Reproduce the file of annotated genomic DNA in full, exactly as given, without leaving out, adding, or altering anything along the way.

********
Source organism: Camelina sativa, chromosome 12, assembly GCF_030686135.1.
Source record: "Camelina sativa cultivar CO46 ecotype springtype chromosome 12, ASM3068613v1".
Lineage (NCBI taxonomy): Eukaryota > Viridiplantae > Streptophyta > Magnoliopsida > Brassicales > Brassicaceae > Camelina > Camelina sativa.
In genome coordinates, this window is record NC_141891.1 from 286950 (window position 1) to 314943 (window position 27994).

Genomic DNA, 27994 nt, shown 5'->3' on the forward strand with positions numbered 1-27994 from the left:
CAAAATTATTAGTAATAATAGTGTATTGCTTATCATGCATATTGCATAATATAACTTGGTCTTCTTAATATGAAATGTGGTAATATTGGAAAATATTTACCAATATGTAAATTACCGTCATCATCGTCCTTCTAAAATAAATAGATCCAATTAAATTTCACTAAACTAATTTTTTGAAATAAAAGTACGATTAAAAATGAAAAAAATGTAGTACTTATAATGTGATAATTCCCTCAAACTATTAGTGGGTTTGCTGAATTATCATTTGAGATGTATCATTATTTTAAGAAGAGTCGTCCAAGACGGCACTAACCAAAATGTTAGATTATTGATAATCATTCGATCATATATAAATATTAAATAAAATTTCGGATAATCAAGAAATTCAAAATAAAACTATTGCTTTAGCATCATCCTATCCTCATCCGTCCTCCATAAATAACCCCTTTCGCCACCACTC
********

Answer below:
Source organism: Camelina sativa, chromosome 12, assembly GCF_030686135.1.
Source record: "Camelina sativa cultivar CO46 ecotype springtype chromosome 12, ASM3068613v1".
Lineage (NCBI taxonomy): Eukaryota > Viridiplantae > Streptophyta > Magnoliopsida > Brassicales > Brassicaceae > Camelina > Camelina sativa.
In genome coordinates, this window is record NC_141891.1 from 286950 (window position 1) to 314943 (window position 27994).

Genomic DNA, 27994 nt, shown 5'->3' on the forward strand with positions numbered 1-27994 from the left:
CAAAATTATTAGTAATAATAGTGTATTGCTTATCATGCATATTGCATAATATAACTTGGTCTTCTTAATATGAAATGTGGTAATATTGGAAAATATTTACCAATATGTAAATTACCGTCATCATCGTCCTTCTAAAATAAATAGATCCAATTAAATTTCACTAAACTAATTTTTTGAAATAAAAGTACGATTAAAAATGAAAAAAATGTAGTACTTATAATGTGATAATTCCCTCAAACTATTAGTGGGTTTGCTGAATTATCATTTGAGATGTATCATTATTTTAAGAAGAGTCGTCCAAGACGGCACTAACCAAAATGTTAGATTATTGATAATCATTCGATCATATATAAATATTAAATAAAATTTCGGATAATCAAGAAATTCAAAATAAAACTATTGCTTTAGCATCATCCTATCCTCATCCGTCCTCCATAAATAACCCCTTTCGCCACCACTC